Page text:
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Traders dashed out of risky assets and into the shelter of U.S. Treasury bonds on Tuesday amid concerns political turbulence in Greece will destabilize the eurozone.
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As of 3:11 p.m. ET, the Dow Jones Industrial Average fell 114 points, or 0.88%, to 12895, the S&P 500 slid 10.3 points, or 0.75%, to 1359 and the Nasdaq Composite dipped 20.5 points, or 0.69%, to 2937.
The markets came back considerably from the lows of the session in afternoon trading. Indeed, the Dow had been down 198 points at session lows.
The consumer discretionary sector took a big hit on the day following a weak earnings report from Fossil (NYSE:FOSL), which tumbled some 36%. The financial, energy and basic materials sectors fell sharply as well.
U.S. oil futures were under pressure for the fifth session in a row, having shed more than $9 over the period. On the day, crude was lower by 93 cents, or 0.95%, to $97.01 a barrel. Wholesale New York harbor gasoline rose 0.68% to $2.99 a gallon.
In metals, gold tumbled $34.60, or 2.1%, to $1,605 a troy ounce.
Volatility jumped 3% as tracked by the CBOE's VIX, while the yield on the 10-year U.S. Treasury slumped 0.073-percentage point to 1.845%. The breadth of the selling was wide, with more than seven declining shares trading hands on the New York Stock Exchange for each advancing share.
Greek Worries Flare Up
Elections over the weekend in Greece saw the two mainstream political parties there failing to hold a combined majority in parliament. The PASOK and New Democracy parties had been critical players in drafting agreements with eurozone leadership on implementing deficit-cutting measures in exchange for bailout funds needed to avoid a default.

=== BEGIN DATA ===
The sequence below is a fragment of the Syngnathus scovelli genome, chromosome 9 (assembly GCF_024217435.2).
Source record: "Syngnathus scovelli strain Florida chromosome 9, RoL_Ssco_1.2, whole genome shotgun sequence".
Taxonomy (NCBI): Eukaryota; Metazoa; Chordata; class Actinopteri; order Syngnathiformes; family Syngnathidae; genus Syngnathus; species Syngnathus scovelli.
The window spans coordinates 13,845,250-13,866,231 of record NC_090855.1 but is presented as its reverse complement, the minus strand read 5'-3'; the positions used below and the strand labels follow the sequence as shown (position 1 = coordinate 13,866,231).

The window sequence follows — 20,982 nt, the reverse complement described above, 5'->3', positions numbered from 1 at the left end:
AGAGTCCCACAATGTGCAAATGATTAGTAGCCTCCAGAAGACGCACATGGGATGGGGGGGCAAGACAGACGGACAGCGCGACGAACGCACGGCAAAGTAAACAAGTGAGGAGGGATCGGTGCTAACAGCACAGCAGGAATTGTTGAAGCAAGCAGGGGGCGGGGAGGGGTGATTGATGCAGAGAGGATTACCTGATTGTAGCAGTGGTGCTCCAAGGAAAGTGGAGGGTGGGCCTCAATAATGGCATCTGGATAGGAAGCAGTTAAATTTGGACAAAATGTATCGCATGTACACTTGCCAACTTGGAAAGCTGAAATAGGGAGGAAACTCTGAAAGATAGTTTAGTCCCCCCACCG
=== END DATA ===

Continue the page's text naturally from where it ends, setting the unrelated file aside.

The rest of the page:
Reeling from the painful economic consequences of the austerity measures, votes were distributed between PASOK, New Democracy and several other parties, all of which are trying to push for their own policies. All of the groups now have to work together in forming a coalition government, which would require an agreement from no less than three parties, according to The Wall Street Journal.
A situation where no government is formed may prompt fresh elections, while one that backtracks on austerity agreements may put the country's crucially needed bailout at stake. In either case, analysts say the chance of a Greek exit from the eurozone currency bloc can't be ruled out.
"Greece is a big concern," said David Jones, chief market strategist at London-based IG Index, adding that such a situation would "definitely inject a lot of volatility into the market." Still, Jones cautioned that it may be awhile until the picture there becomes clearer.
Eurozone blue chips sold off by 2.1%. The euro fell 0.28% to $1.3015.
On the corporate front, McDonald's (NYSE:MCD) said its global same-store sales climbed 3.3% in April, a slimmer gain than the 4.29% analysts expected, according to Dow Jones Newswires.
European blue chips fell 2.1%. the English FTSE 100 slipped 1.8% to 5555 and the German DAX dipped 1.9% to 6445.
In Asia, the Japanese Nikkei 225 rose 0.69% to 9182 and the Chinese Hang Seng slumped 0.25% to 20485.